by Mark Decambre & Anora M. Gaudiano, Marketwatch
U.S. stock benchmarks on Thursday trimmed earlier losses but were still in negative territory a day after posting a trio of all-time highs and closing above the psychologically important level of 23,000 for the Dow.
Political tensions in Europe, lackluster economic reports out of China, and the anniversary of the markets’ worst percentage drop in history were cited as some of the reasons for the downdraft.
What are stock indexes doing?
The Dow Jones Industrial Average DJIA, +0.02% which was down more than 100 points in early trade, was off by 24 points, or 0.1%, to 23,132. The S&P 500 indexSPX, +0.03% fell 2 points, or 0.1%, to 2,559, with five of its 11 main sectors trading lower. Consumer staples and technology stocks were hardest hit, down about 0.6%, but were balanced by big gains in telecoms and utilities sectors, which were up 0.9%.
The Nasdaq Composite Index COMP, -0.29% slumped 31 points, or 0.5%, to 6,593.
What’s driving markets?
Thursday also marks the anniversary of the 1987 stock-market crash, and some investors have voiced concerns about how sharp stocks have run up since the November 2016 election, shaking off U.S. political and geopolitical and valuation concerns, among others.
Meanwhile, Catalonia’s president, Carles Puigdemont, failed to meet a demand to give up the region’s push for independence. The Madrid government responded by suggesting it will trigger the process for imposing central control when it holds a special cabinet meeting on Saturday. A suspension of autonomy in Catalonia could potentially spur fresh protests and instability for one of the eurozone’s biggest members.
Global stock markets came under pressure following reports that growth in China slowed in the third quarter. Stocks in Hong Kong HSI, -1.92% dropped 1.9%, led by losses for property, banking and tech shares.
Many believe stocks will continue to rise on hopes that the administration of U.S. President Donald Trump will get a tax deal done. U.S. Treasury Secretary Steven Mnuchin warned in a recent interview with Politico that stocks could take a big hit if tax cuts aren’t implemented soon.
Which stocks are in focus?
Philip Morris International Inc. PM, -3.88% shares dropped 4.2% after adjusted earnings and sales fell short of expectations.
Verizon Communications Inc.’s VZ, +1.15% shares rose 1.7% after reporting third-quarter results that mostly beat analysts’ estimates and affirmed its 2017 outlook.
eBay Inc. EBAY, -1.79% shares fell 1.7% after the online marketplace cut its annual profit outlook for the second straight quarter.
Apple Inc.’s AAPL, -0.01% stock dropped 2.7%, putting it on track to suffer the biggest decline in a month. Also weighing on Apple was a report in The Wall Street Journal that the new Apple Watch’s independent cellular connection feature was abruptly cut off in China, without explanation.
Shares of database-software company MongoDB Inc. MDB, +0.81% soared 25% in their debut trading, after pricing its initial public offering at $24 a share late Wednesday.
Alcoa Inc. AA, +0.13% shares slid 1.3% after an earnings miss.
United Continental Holdings Inc. UAL, +0.22% sank 11% even as the airline reported an earnings beat despite weather-related cancellations.
American Express Co. AXP, -0.20% shares were trading 0.6% lower. The company topped Wall Street expectations on earnings and raised its guidance, and said Stephen Squeri, the current vice chairman, will become chief executive and chairman on Feb. 1.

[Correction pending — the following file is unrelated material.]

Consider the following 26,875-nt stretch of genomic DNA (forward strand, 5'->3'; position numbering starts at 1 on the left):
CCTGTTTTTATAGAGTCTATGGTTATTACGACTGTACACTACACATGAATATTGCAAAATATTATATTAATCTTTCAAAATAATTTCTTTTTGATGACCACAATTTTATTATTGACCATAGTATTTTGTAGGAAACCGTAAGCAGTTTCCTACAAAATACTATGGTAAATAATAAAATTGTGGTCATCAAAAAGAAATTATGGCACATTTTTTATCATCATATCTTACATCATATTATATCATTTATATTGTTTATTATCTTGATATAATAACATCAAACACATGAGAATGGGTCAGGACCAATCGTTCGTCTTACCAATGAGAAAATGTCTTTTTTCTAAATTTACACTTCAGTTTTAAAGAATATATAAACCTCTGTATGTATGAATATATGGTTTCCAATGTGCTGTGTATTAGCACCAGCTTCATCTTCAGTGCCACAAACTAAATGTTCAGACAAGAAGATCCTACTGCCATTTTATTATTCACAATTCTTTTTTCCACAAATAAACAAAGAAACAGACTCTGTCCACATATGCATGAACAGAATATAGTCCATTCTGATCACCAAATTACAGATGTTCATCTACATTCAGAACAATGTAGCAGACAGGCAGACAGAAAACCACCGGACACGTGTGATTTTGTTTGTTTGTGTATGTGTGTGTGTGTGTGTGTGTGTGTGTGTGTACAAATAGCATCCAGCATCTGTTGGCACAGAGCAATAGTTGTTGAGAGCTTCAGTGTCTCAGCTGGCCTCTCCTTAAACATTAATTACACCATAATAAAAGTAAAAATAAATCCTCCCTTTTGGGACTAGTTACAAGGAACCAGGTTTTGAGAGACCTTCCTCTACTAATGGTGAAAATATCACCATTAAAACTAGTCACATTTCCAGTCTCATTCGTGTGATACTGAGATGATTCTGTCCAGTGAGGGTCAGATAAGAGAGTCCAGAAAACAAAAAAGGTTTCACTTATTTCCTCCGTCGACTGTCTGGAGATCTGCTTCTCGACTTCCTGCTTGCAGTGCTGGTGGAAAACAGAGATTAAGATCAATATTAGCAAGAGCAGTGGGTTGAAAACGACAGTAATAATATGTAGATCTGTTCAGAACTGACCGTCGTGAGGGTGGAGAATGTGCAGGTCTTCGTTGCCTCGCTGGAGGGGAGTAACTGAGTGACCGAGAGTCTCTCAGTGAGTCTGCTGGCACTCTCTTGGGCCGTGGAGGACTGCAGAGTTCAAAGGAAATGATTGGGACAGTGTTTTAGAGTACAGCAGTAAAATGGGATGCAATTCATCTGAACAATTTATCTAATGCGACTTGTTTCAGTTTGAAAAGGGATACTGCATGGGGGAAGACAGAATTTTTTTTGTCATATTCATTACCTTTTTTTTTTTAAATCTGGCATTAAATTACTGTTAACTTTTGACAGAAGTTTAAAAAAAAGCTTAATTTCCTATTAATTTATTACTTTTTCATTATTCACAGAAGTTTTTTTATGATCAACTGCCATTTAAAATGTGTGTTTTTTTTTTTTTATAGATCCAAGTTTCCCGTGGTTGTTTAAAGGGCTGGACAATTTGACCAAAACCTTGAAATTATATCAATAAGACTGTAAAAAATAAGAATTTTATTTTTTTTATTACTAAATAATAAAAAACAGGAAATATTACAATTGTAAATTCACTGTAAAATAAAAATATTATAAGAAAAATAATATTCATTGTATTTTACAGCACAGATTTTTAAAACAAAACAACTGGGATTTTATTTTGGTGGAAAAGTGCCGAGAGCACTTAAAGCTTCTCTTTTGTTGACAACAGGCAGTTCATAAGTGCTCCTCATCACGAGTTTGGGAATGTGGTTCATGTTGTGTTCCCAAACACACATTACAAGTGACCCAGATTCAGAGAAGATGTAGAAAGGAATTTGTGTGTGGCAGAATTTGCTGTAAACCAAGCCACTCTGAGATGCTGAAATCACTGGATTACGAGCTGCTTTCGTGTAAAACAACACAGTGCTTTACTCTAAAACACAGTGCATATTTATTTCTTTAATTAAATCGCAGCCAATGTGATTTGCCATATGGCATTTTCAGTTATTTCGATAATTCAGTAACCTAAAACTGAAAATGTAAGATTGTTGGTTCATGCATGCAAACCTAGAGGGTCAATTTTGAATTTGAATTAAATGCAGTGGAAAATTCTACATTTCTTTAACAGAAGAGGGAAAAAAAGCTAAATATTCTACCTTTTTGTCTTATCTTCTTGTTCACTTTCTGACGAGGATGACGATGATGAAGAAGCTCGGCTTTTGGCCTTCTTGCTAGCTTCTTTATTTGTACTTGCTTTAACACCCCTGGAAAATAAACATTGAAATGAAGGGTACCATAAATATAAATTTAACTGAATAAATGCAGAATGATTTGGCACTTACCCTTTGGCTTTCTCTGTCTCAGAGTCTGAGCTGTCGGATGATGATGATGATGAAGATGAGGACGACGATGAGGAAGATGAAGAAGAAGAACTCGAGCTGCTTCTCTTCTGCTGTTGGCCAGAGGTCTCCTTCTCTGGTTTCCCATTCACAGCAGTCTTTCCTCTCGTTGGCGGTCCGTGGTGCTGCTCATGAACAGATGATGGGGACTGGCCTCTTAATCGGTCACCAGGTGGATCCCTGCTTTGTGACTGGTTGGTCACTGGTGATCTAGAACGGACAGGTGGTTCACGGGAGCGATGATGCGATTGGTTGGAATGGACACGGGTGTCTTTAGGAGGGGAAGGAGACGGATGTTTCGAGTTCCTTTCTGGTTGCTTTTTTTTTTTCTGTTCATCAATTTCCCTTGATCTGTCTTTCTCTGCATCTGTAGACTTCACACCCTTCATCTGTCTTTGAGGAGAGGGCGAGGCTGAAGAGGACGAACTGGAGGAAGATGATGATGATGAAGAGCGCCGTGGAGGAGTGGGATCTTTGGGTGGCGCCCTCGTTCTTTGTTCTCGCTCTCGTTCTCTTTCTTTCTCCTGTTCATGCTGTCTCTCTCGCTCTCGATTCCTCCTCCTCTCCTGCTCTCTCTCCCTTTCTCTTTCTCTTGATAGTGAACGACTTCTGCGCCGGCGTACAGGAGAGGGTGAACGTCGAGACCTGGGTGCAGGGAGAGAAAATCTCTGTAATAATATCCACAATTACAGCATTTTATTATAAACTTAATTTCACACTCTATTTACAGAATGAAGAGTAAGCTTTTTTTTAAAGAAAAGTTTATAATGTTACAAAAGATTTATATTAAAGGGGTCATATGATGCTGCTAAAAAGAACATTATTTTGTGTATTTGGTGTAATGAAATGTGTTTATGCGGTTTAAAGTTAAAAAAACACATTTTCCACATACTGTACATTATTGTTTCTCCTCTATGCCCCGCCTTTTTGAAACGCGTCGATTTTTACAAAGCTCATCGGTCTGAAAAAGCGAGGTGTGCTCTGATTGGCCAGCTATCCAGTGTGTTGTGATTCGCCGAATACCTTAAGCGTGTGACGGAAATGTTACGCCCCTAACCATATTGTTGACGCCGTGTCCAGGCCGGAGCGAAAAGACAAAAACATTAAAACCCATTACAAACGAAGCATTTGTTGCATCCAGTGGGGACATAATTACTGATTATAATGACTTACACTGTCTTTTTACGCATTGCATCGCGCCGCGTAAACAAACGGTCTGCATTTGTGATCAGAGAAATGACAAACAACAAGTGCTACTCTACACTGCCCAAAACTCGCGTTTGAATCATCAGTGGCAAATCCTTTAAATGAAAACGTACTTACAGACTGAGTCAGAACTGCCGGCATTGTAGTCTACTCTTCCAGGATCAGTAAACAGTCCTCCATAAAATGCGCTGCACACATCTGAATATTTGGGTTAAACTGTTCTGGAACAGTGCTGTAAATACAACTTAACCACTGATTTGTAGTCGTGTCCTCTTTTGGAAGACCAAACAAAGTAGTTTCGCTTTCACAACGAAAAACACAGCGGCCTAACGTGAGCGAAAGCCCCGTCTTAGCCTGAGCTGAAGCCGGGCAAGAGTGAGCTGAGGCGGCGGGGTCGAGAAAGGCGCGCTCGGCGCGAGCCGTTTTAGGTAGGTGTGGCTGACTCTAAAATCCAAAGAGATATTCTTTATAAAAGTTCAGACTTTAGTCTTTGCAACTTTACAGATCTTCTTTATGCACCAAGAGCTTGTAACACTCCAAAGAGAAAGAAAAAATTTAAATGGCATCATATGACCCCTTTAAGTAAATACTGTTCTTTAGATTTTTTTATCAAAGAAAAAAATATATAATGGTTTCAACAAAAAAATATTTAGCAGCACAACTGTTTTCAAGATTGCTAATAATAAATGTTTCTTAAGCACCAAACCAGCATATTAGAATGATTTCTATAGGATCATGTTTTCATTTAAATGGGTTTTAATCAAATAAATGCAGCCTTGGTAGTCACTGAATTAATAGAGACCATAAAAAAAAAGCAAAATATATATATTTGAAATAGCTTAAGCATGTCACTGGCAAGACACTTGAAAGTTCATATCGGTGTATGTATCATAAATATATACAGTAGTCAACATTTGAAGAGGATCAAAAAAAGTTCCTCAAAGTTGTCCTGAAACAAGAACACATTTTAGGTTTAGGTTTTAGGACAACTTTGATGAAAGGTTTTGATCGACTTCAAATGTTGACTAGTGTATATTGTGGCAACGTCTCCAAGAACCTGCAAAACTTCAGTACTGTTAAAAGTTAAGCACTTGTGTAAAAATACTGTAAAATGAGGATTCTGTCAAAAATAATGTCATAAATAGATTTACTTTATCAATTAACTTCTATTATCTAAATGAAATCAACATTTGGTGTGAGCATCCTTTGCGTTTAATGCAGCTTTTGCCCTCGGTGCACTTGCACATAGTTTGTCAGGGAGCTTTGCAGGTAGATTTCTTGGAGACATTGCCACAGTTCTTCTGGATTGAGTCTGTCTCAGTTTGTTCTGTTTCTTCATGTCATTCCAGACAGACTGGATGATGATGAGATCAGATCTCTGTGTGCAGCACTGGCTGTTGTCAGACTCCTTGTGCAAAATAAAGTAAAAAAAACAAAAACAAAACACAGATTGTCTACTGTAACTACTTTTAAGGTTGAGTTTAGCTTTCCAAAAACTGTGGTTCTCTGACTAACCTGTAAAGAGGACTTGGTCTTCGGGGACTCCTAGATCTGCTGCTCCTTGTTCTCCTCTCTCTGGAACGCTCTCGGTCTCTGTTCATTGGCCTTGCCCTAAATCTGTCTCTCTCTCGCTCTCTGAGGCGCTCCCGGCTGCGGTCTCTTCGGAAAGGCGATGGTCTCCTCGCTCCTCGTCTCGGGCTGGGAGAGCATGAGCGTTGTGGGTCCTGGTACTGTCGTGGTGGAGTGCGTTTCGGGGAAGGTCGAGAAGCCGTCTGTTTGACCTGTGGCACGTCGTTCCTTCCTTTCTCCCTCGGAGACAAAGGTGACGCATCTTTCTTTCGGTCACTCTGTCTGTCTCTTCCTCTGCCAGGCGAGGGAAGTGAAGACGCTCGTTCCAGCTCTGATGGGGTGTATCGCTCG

After the close, PayPal Holdings Inc. PYPL, +3.88% is scheduled to report.
What are strategists saying?
“It is difficult to say whether today’s modest pullback is in deference to the 1987 crash or something else,” said Jack Ablin, chief investment officer at BMO Private Bank.
“While there is no question that markets are overvalued and we could see some corrections, the path of least resistance for stocks is still to go higher. I will start reducing risk when credit spreads begin to widen and when we see sustained signs of rising inflation,” Ablin said.
“To me, it appears that the Catalan impasse has triggered a global selloff across the equity markets, because the Asian session was rather quiet. The selloff really picked up as European traders stepped in,” said Ipek Ozkardeskaya, senior market analyst at LCG, in emailed comments.
What economic reports are due?:
First-time jobless claims fell to 222,000 in the week ended Oct. 14, marking the lowest level for claims from those seeking employment benefits since March 1973, highlighting continued strength in the labor market. Economists polled by MarketWatch had forecast claims to come in at 244,000.
Meanwhile, the Philadelphia Fed manufacturing index, or the Philly Fed index, surged four points to 27.9, representing a 5-month high. Any reading over zero signals improving conditions. Economists had forecast a reading of 20.2.
The index of leading U.S. economic indicators fell 0.2% in September, marking the first drop in 12 months, partly due to the effect of recent devastating storms.
What are other assets doing?
European stocks SXXP, -0.63% ended firmly lower, with Spain’s IBEX 35 indexIBEX, -0.74% losing 0.7% as the Spain-Catalonia standoff continued.
In Asia ADOW, -0.16% the Shanghai Composite SHCOMP, -0.34% lost 0.3%.
Oil prices fell sharply. West Texas Intermediate crude CLX7, -1.23% dropped 71 cents, or 1.4%, to $51.53 a barrel.
Gold futures GCZ7, +0.65% rose 0.5%, to $1,289.80 a troy ounce, while the ICE U.S. Dollar Index DXY, -0.30% edged lower. The euro EURUSD, +0.5515% was trading higher against the dollar at $1.1851.
—Barbara Kollmeyer contributed to this article.
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